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VIDEO DOI: https://doi.org/10.48448/7agr-1235

technical paper

AAA Annual Meeting 2021

November 18, 2021

Baltimore, United States

More or Less Similar: Class-Based Continuities and Ruptures of Kin Relations in Namibian Marriages



immigration and diasporas

kinship and families

Until the end of apartheid in 1990, class mobility was severely restricted for most Namibians. Only very few families had the possibility to hold elite positions in the so-called ‘homelands’. In post-apartheid Namibia, new educational and occupational opportunities have stimulated the growth of a black middle class, leading to more class heterogeneity within kin groups. Depending on one’s class position, kin relations might be experienced as supportive resources or never-ending burdens. During weddings, these class tensions become especially visible. Based on long-term fieldwork in rural and urban Namibia since 2003, I analyze the influence of class on two weddings. Bride and groom of the first wedding had moved up the social ladder, living comfortable urban middle class lives, while most of their rural kin remained impoverished. Nevertheless, the couple expected that kin would support the facilitation of their wedding in the rural hometown. Instead, kin withdrew from the wedding, emphasizing differences and ‘growing apart’. In contrast, kin supported the rural wedding of the second couple. Like the first couple, bride and groom belonged to the urban middle class. Contrary to the first couple, however, their rural kin groups had already been part of the pre-independence elite. Not class mobility and an increase in class heterogeneity but class similarity and continuity framed the couple’s interaction with their kin. This indicates that in class homogeneous families, especially long-term elite families, kinship strengthens class reproduction. In emergent multi-class families, however, kinship is more conflict-laden, possibly even hindering class consolidation.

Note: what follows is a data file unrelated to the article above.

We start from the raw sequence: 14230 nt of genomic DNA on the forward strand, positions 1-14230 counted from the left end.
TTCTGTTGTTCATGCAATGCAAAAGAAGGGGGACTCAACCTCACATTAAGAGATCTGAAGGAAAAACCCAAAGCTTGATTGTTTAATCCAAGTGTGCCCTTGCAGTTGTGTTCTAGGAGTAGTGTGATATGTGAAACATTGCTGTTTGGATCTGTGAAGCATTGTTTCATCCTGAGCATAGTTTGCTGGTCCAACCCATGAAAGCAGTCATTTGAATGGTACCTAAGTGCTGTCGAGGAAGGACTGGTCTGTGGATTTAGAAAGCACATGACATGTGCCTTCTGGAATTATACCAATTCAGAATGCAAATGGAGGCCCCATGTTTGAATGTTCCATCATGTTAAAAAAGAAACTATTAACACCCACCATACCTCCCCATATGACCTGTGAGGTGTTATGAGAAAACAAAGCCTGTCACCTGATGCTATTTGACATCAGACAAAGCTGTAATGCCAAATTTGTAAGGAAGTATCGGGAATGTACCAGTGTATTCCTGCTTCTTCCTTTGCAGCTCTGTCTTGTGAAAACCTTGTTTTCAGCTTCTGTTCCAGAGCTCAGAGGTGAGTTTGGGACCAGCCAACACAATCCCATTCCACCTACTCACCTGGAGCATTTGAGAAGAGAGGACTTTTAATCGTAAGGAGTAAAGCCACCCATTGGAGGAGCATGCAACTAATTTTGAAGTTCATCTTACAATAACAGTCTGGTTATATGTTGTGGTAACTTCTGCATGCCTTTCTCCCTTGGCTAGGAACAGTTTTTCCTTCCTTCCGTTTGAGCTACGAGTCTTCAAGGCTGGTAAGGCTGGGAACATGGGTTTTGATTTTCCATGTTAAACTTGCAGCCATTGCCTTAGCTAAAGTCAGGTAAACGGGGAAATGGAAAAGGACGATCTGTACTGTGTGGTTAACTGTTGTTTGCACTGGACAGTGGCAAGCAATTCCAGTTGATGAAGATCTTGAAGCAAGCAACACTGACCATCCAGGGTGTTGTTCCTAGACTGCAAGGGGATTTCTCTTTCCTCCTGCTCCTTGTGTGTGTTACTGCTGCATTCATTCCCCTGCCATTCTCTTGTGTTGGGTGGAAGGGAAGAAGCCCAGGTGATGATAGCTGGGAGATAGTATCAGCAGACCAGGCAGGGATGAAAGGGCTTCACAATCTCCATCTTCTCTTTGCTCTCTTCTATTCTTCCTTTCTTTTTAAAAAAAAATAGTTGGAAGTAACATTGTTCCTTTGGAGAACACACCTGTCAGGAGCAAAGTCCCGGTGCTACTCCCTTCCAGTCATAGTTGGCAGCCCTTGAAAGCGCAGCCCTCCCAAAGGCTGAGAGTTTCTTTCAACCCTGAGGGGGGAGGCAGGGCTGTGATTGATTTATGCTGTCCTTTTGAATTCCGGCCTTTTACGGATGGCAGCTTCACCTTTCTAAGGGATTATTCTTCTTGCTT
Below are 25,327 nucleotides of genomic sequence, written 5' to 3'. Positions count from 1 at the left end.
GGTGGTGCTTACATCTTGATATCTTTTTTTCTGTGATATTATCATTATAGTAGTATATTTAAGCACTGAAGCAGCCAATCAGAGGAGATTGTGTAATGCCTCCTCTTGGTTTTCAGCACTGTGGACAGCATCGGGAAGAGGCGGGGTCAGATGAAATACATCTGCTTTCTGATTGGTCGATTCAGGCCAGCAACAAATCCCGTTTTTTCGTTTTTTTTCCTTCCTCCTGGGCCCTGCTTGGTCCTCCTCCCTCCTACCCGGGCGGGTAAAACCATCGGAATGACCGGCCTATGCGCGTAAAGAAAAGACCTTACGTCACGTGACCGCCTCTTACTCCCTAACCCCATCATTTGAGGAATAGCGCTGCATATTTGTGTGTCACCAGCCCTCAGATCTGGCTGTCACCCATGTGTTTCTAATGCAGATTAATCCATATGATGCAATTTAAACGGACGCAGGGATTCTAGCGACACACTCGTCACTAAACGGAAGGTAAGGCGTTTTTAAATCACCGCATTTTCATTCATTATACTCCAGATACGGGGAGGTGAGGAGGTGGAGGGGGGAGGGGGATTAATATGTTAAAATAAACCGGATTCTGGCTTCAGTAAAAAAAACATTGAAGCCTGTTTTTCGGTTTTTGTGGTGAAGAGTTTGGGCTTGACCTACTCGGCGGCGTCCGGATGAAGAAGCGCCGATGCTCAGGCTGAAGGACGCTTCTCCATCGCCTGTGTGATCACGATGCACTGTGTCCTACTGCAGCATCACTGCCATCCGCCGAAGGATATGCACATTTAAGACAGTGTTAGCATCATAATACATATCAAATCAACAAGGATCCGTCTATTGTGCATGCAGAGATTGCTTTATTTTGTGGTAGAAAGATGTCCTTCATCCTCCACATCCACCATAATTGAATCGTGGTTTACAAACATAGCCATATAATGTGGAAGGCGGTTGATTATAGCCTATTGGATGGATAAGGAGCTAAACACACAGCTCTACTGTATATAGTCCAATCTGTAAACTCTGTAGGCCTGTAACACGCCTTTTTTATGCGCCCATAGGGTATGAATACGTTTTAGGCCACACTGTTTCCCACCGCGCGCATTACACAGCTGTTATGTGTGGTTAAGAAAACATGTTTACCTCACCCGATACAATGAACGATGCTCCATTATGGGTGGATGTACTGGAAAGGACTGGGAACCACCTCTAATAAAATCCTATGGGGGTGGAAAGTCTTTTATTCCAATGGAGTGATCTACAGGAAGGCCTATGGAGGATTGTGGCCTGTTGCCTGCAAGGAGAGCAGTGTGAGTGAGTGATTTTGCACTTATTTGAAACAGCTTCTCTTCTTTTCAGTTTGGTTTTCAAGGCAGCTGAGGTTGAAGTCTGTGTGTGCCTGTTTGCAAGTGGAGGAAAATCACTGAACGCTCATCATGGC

Transcript English (automatic)

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